So why is Sushi believed to be one of the most underrated protocols in DeFi? What are some of its new features such as BentoBox, Kashi and Miso all about? And what is Sushi’s approach to launching on different blockchains and scaling solutions? You’ll find answers to these questions in this article.
Let’s start with a bit of background.
Sushi launched in August 2020 during DeFi Summer – the first period of major growth of DeFi. The project quickly gained a lot of traction mostly due to the nature of its launch.
Sushi – back then known as SushiSwap – aimed at directly competing with Uniswap by forking it and encouraging liquidity providers to move their liquidity to a new platform in a process called a vampire attack.
The full story behind Sushi, although super interesting, is out of the scope of this article. Fortunately enough, I’ve already written an article about it some time ago and you can read it here if you’re interested.
Almost a year later and the rocky launch of Sushi seems like a distant past and the team behind the protocol has been working hard on delivering new, interesting features and building the Sushi ecosystem.
Besides the main function of Sushi – a decentralized exchange for swapping assets, the protocol offers a growing range of other products: a liquidity bootstrapping feature for other projects – Onsen; a lending platform – Kashi; a launchpad for new protocols – Miso. More on these later in the article.
The Sushi team has a very open approach when it comes to deploying the protocol to different chains and scaling solutions.
Instead of trying to predict which environment will be the most dominant one and will capture the most value, they deploy the protocol to all popular and upcoming environments and let the market decide.
Besides the Ethereum mainnet, Sushi has already been deployed to Polygon, xDai, BSC, Fantom and Moonbeam with an upcoming launch on Arbitrum – a layer 2 Ethereum scaling solution.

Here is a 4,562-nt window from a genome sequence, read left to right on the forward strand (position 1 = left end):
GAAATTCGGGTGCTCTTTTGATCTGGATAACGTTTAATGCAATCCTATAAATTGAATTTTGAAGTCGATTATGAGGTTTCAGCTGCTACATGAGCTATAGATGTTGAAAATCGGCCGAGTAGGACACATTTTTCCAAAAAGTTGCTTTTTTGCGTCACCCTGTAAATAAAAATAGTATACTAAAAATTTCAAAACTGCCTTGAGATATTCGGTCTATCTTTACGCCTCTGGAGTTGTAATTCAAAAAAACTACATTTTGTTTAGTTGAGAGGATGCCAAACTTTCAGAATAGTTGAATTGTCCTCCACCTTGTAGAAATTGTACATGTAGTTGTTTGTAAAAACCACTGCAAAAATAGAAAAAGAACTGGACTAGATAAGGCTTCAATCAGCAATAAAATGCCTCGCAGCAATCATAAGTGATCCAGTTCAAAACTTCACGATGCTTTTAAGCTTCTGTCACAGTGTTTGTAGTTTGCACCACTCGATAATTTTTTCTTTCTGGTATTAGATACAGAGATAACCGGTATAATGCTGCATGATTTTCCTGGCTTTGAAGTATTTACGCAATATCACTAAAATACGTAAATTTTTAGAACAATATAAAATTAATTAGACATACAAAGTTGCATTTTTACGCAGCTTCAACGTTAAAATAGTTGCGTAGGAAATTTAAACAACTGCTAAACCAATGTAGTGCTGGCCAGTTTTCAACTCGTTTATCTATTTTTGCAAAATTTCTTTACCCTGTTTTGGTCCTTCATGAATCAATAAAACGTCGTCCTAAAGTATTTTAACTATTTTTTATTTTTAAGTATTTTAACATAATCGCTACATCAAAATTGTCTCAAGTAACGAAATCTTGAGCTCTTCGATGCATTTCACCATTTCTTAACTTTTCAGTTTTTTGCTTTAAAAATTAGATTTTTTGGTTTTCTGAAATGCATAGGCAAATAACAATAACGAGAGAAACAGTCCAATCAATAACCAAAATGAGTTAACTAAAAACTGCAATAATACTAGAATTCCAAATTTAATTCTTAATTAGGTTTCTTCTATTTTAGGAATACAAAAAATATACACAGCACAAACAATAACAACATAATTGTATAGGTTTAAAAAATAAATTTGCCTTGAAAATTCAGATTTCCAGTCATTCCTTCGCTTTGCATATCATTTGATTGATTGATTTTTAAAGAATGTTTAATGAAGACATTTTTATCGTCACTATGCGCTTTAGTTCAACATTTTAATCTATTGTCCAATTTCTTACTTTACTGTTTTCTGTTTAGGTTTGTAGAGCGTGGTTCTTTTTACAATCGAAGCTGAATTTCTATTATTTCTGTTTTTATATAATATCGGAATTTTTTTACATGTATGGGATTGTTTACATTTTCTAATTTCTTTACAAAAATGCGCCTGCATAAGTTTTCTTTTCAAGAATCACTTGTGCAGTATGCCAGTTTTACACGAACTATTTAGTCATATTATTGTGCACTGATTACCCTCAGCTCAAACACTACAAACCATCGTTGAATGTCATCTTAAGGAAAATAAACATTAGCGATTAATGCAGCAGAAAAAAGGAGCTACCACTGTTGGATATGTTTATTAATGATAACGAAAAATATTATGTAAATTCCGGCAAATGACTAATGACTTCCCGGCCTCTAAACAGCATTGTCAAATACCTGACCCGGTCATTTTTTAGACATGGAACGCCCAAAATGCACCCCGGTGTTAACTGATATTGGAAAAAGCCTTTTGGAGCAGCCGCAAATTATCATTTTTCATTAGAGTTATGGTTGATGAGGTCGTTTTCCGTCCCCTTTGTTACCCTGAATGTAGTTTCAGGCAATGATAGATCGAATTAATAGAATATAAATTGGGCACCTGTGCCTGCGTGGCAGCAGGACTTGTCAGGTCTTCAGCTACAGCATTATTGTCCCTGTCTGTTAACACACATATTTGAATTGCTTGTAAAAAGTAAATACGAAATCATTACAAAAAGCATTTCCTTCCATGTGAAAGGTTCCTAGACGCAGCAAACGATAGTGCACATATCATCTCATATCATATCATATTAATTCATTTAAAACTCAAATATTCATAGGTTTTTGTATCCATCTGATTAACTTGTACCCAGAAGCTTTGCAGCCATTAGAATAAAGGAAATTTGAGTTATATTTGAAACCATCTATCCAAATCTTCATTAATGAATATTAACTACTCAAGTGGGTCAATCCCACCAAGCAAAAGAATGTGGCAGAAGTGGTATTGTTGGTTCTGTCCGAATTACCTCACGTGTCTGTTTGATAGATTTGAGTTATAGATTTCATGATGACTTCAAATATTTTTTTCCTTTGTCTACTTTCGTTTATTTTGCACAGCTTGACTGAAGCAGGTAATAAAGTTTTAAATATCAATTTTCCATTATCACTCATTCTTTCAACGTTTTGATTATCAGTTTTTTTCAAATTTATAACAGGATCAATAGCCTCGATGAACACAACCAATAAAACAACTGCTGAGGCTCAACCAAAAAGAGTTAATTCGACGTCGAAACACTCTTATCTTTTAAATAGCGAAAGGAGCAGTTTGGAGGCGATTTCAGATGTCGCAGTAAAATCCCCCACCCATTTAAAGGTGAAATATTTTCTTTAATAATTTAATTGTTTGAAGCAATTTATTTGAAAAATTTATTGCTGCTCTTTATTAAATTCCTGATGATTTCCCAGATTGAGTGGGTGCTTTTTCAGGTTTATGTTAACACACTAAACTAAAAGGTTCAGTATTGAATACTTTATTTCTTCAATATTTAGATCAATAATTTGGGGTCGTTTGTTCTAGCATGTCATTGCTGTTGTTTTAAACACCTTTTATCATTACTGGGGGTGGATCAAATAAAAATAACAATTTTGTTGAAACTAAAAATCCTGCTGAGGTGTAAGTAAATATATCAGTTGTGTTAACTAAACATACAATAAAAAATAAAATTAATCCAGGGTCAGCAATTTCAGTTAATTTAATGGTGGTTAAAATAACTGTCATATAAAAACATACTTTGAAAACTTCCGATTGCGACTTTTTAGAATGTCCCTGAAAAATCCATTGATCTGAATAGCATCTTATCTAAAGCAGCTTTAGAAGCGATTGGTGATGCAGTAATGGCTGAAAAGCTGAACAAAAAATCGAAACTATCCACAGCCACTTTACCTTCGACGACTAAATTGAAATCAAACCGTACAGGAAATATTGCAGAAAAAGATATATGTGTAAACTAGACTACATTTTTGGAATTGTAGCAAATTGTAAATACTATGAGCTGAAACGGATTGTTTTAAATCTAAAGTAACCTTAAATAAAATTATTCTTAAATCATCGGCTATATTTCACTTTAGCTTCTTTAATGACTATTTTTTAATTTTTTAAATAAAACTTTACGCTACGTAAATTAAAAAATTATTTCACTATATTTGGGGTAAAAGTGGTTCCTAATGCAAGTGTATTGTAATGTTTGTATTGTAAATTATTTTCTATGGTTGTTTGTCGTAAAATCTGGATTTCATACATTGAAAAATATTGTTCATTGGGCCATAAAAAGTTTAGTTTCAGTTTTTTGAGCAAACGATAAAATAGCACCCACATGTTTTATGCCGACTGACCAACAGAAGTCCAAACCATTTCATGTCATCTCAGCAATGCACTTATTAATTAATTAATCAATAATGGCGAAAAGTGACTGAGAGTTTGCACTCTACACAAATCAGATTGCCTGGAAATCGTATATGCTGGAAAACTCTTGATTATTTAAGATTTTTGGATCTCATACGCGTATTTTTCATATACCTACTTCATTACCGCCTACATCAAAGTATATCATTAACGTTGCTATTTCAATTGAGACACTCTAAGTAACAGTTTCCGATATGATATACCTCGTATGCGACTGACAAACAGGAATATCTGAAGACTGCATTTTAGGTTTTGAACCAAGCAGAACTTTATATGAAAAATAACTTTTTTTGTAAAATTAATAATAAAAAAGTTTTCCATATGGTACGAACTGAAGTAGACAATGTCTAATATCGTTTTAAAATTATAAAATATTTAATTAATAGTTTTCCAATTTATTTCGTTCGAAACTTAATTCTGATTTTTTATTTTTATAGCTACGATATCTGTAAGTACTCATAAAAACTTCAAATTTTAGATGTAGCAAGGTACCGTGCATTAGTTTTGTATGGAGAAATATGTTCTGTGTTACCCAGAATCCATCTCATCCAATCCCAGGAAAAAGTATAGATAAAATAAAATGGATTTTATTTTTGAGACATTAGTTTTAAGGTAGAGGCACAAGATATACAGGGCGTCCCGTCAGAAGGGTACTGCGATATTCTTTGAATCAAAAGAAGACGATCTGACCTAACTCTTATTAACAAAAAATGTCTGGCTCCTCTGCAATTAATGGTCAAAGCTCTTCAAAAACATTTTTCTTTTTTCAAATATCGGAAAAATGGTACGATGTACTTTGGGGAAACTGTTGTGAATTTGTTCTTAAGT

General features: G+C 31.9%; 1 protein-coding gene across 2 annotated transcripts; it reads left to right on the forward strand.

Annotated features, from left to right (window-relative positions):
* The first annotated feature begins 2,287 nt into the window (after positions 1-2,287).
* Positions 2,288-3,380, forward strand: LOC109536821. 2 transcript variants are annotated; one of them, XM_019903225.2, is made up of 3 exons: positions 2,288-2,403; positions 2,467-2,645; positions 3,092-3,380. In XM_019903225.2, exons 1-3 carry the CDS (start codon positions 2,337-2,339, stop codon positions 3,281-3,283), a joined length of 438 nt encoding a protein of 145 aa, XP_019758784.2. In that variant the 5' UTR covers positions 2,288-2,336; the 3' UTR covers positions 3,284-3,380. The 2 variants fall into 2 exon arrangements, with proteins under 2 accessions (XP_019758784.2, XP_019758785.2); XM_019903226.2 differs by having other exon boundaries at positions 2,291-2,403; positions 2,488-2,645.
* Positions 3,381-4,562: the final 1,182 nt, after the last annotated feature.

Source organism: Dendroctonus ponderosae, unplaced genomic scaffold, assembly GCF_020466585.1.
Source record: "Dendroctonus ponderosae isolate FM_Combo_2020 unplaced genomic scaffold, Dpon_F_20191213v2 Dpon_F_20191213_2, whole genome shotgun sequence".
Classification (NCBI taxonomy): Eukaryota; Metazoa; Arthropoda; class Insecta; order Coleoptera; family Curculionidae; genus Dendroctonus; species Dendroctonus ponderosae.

Another interesting move was the acquisition of the sushi.com domain that should give the project even more visibility.
Now, let’s dive a bit deeper into each of the Sushi features one by one.
Automated Market Maker or AMM is the main function of Sushi that allows users to swap their assets in a decentralized and permissionless way.
Sushi’s AMM is a fork of Uniswap V2, so these two work in exactly the same way. If you need a recap on AMMs and liquidity pools here’s a popular article that I wrote some time ago.
Currently, Sushi is the second-largest AMM on Ethereum with around 16% of the market share. Uniswap remains an undisputed leader capturing around 54% of the total AMM market.
Sushi’s daily trading volume, which is one of the most important metrics when it comes to AMMs, has been steadily growing from around $250M at the end of 2020 to over $500M in 2021 with some days hitting well over $1B.
Another metric – total value locked in the protocol – has also been growing from around $1B at the end of 2020 to as high as $5.5B and currently sitting at around $3.5B after the recent market downturn.
One major difference between Uniswap V2 and Sushi is that the latter has enabled the profit-sharing mechanism which benefits the SUSHI token holders. Instead of 0.3% of trading fees going to the liquidity providers like in the case of Uniswap, Sushi enabled the fee switch which lowers the trading fee for the LPs to 0.25% while distributing the remaining 0.05% to the SUSHI token holders.
And this leads us straight to the SushiBar.
In order to benefit from profit sharing, SUSHI holders have to stake their SUSHI tokens in the SushiBar smart contract and receive xSUSHI that can be later redeemed for their original SUSHI plus additional SUSHI tokens coming from the swap fees.